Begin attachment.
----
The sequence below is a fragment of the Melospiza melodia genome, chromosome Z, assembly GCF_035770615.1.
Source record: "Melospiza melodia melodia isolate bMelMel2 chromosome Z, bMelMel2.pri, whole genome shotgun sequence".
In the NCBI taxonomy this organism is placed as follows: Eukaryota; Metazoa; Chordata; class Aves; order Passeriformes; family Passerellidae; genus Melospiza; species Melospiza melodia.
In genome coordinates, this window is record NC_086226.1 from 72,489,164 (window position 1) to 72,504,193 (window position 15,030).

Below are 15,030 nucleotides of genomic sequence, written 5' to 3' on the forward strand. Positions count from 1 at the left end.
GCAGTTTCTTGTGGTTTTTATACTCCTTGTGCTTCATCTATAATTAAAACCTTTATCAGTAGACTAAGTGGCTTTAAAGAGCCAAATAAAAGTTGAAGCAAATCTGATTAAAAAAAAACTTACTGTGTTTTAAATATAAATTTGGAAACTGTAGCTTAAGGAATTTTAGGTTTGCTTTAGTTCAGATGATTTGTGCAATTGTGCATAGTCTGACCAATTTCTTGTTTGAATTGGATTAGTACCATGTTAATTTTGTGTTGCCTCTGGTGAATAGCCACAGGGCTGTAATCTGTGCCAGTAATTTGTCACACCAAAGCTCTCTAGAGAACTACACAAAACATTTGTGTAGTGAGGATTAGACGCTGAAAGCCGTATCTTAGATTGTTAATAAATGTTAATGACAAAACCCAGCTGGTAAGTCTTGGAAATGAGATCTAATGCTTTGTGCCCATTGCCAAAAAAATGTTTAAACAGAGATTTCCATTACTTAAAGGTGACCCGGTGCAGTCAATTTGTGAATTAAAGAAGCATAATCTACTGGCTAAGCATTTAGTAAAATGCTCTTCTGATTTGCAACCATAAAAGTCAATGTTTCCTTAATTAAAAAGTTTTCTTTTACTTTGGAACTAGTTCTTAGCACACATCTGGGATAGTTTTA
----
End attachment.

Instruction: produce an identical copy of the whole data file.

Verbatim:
The sequence below is a fragment of the Melospiza melodia genome, chromosome Z, assembly GCF_035770615.1.
Source record: "Melospiza melodia melodia isolate bMelMel2 chromosome Z, bMelMel2.pri, whole genome shotgun sequence".
In the NCBI taxonomy this organism is placed as follows: Eukaryota; Metazoa; Chordata; class Aves; order Passeriformes; family Passerellidae; genus Melospiza; species Melospiza melodia.
In genome coordinates, this window is record NC_086226.1 from 72,489,164 (window position 1) to 72,504,193 (window position 15,030).

Below are 15,030 nucleotides of genomic sequence, written 5' to 3' on the forward strand. Positions count from 1 at the left end.
GCAGTTTCTTGTGGTTTTTATACTCCTTGTGCTTCATCTATAATTAAAACCTTTATCAGTAGACTAAGTGGCTTTAAAGAGCCAAATAAAAGTTGAAGCAAATCTGATTAAAAAAAAACTTACTGTGTTTTAAATATAAATTTGGAAACTGTAGCTTAAGGAATTTTAGGTTTGCTTTAGTTCAGATGATTTGTGCAATTGTGCATAGTCTGACCAATTTCTTGTTTGAATTGGATTAGTACCATGTTAATTTTGTGTTGCCTCTGGTGAATAGCCACAGGGCTGTAATCTGTGCCAGTAATTTGTCACACCAAAGCTCTCTAGAGAACTACACAAAACATTTGTGTAGTGAGGATTAGACGCTGAAAGCCGTATCTTAGATTGTTAATAAATGTTAATGACAAAACCCAGCTGGTAAGTCTTGGAAATGAGATCTAATGCTTTGTGCCCATTGCCAAAAAAATGTTTAAACAGAGATTTCCATTACTTAAAGGTGACCCGGTGCAGTCAATTTGTGAATTAAAGAAGCATAATCTACTGGCTAAGCATTTAGTAAAATGCTCTTCTGATTTGCAACCATAAAAGTCAATGTTTCCTTAATTAAAAAGTTTTCTTTTACTTTGGAACTAGTTCTTAGCACACATCTGGGATAGTTTTA